Making the Sauce
To make the sauce, melt a tablespoon of butter in a medium saucepan set on medium-high heat, and stir in a tablespoon of flour. Cook the flour for two minutes (to cook out its raw flavor) and then whisk in the milk and cream. Keep whisking until the liquid begins to simmer, turn the heat down to low and slowly add the grated fontina, whisking until the sauce becomes glossy and smooth. Turn off the heat and add the nutmeg.
Tip: It’s much easier to grate cheese while it’s cold, so keep it in the refrigerator and then grate it on the wide side of a box grater.
Preheat the oven to 400ºF / 200ºC, and line a rimmed baking tray with foil to catch any drips. Slowly pour the sauce over the shells, then top them with a little more mozzarella and Pecorino. Pop the tray in the oven and cook until the sauce is bubbly and there are golden brown spots on top. Let the shells cool for at least five minutes before serving them.
We served our stuffed shells with roasted vine tomatoes on the side, and a few glasses of chilled white wine from our friends at Cakebread Cellars. It was a perfect way to kickstart the season and meet new friends … and we hope your summer is just as relaxed as ours. Cheers!
Summer Stuffed Shells with Creamy Fontina Sauce
- Unsalted butter for greasing the pan
- 1 lb. large pasta shells
For the filling:
- 2 tablespoons olive oil
- 1 bunch scallions 6 medium, finely sliced
- 4 large cloves garlic minced
- 1 large bunch about 12 ounces Swiss chard leaves, roughly chopped, ribs discarded
- Kosher salt + freshly ground black pepper
- 1 15-ounce container whole milk ricotta cheese, drained through a cheesecloth-lined colander if very wet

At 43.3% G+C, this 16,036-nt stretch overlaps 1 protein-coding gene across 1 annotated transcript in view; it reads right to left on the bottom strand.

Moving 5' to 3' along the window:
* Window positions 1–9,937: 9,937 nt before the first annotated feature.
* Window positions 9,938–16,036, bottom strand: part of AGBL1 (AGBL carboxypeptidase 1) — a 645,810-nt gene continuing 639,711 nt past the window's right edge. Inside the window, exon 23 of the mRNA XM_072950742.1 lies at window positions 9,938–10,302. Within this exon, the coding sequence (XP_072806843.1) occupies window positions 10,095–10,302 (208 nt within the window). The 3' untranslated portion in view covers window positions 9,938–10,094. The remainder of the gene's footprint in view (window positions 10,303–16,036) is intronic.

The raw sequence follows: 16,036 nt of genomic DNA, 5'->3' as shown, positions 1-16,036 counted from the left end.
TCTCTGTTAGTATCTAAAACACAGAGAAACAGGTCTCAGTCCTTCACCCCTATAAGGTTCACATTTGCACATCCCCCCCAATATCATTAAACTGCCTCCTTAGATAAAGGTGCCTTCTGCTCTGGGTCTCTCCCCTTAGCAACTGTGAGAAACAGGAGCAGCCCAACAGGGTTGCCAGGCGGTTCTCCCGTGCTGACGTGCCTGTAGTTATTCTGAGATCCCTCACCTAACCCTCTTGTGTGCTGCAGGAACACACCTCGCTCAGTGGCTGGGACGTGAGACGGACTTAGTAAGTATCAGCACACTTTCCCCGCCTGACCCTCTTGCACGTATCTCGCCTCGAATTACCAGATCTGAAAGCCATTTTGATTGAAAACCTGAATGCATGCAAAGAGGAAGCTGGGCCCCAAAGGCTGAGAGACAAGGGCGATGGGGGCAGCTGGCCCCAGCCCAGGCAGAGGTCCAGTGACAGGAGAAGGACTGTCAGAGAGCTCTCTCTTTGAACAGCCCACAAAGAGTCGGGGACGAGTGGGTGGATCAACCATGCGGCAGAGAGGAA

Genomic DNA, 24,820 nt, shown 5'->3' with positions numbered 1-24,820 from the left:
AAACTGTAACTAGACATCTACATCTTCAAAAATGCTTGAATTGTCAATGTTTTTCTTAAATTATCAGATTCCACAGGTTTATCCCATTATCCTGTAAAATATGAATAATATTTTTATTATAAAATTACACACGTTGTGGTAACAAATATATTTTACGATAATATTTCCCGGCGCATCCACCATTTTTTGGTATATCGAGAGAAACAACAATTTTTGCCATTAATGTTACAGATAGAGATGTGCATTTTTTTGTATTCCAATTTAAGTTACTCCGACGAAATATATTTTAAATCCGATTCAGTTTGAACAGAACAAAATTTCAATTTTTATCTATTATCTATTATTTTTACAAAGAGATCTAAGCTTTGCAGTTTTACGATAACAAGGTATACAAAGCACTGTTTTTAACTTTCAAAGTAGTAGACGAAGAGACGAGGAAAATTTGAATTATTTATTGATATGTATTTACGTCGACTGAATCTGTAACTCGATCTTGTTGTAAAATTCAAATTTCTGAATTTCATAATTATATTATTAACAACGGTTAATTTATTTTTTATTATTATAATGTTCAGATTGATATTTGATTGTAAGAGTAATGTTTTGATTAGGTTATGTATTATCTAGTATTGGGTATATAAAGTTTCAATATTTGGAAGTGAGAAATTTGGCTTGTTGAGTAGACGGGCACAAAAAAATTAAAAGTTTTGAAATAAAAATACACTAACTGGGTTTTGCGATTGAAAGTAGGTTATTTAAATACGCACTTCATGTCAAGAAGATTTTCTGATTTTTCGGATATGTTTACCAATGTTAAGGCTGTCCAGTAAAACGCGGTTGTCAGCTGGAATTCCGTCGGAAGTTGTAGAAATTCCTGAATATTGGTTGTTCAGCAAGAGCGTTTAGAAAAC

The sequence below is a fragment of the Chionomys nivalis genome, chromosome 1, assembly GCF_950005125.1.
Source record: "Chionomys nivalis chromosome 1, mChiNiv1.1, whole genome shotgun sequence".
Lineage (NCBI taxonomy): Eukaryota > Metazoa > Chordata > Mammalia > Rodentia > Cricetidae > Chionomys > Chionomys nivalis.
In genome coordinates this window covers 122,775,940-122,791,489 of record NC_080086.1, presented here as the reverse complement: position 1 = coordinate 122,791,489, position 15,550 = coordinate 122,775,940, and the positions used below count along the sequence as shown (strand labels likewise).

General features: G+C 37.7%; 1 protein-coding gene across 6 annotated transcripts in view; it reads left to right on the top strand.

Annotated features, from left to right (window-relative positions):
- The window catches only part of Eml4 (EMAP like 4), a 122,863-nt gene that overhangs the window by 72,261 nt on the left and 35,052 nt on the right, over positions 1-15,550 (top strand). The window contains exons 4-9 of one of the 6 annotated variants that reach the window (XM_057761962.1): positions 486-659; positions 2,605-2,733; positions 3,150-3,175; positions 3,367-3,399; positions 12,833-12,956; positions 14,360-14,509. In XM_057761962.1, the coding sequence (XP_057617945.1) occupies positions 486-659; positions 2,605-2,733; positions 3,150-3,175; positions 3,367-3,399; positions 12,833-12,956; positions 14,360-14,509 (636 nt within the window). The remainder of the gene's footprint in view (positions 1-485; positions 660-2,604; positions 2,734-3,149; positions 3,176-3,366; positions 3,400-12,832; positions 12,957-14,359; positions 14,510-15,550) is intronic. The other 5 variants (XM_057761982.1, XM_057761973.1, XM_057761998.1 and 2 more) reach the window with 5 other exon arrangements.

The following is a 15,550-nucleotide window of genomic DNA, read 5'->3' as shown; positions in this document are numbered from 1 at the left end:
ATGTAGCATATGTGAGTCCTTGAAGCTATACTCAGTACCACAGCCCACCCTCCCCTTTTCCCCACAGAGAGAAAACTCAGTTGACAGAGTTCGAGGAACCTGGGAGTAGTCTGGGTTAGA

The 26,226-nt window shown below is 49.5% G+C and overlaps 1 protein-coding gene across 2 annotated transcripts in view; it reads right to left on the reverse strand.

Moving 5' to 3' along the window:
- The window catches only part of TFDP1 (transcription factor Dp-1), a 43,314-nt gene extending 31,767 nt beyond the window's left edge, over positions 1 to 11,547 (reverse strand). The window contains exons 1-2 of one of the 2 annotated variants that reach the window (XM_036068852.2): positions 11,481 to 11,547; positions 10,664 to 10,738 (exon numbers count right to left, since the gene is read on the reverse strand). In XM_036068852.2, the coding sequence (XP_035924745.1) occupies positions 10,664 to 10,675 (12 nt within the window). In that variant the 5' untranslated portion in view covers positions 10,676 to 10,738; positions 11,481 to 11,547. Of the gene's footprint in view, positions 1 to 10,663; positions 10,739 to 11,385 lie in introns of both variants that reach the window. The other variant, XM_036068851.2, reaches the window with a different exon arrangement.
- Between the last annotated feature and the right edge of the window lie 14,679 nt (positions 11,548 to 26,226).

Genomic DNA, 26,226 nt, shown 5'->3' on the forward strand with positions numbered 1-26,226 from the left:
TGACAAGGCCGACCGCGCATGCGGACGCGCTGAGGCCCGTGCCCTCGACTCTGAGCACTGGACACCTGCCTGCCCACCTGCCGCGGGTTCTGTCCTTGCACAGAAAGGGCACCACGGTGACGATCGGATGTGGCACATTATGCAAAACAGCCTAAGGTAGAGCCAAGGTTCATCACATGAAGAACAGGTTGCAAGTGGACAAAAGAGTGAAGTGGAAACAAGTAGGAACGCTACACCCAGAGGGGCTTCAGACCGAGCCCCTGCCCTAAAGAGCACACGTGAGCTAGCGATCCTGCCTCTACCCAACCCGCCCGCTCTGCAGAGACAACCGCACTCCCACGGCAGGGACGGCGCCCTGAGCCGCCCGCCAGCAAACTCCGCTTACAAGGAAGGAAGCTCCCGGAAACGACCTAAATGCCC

- 4 ounces shredded mozzarella about 1 cup
- 2 ounces grated Pecorino Romano about 3/4 cup
- 1 large egg
- 1/2 cup chopped fresh basil leaves
- 3/4 cup thawed frozen petite peas or blanched if fresh
For the Fontina Sauce:
- 1 tablespoon unsalted butter
- 1 tablespoon flour
- 3/4 cup whole milk
- 1/2 cup heavy cream
- 6 ounces fontina cheese grated
- 1/8 teaspoon freshly grated nutmeg
- For the Topping:
- 1 1/2 cups 6 ounces mozzarella, shredded
- 2 tablespoons grated Pecorino Romano
- 1/4 cup chopped fresh basil leaves
- Preheat the oven to 400ºF. Grease a 9 by 13 inch glass baking dish (or cast iron pan) with butter.
- Bring a large pot of salted water to a boil over high heat. Add the shells and cook until just barely tender, stirring occasionally, about 6 to 8 minutes. Drain the pasta and rinse with running cold water to stop the cooking. Set aside.
To make the Filling:
- Heat the oil over medium-high heat In a large skillet. Add the scallions and cook until soft, about 3 to 5 minutes. Add the garlic and cook for 1 minute longer. Sprinkle in the chard, season with salt and pepper, and cook, stirring constantly, until wilted, about 2 minutes. Allow the mixture to cool slightly. Place the ricotta, mozzarella and Parmesan cheeses, egg, basil, salt, and pepper in the bowl of a food processor. Add the cooled chard mixture and blend until smooth, about 15 pulses. Transfer the mixture to a bowl and stir in the peas. Season to taste with salt and pepper. Use a spoon to fill each shell with the mixture. Place the stuffed shells, filling side up, in the prepared baking dish.
To make the Fontina Sauce:
- Melt the butter in a medium heavy-bottomed saucepan set over medium heat. Add the flour and cook, stirring, for 2 minutes. Add the milk and cream and bring to a bare simmer, stirring often. Reduce heat to low and slowly add the fontina cheese, a handful at a time, stirring constantly, until the cheese is melted and the mixture is smooth. Remove the pan from the heat and stir in the nutmeg.
- Pour the sauce over the shells and sprinkle with the mozzarella and Pecorino cheese. Bake for 30 to 35 minutes until the sauce is bubbly and the top is golden. Cool for 5 minutes and sprinkle with basil before serving.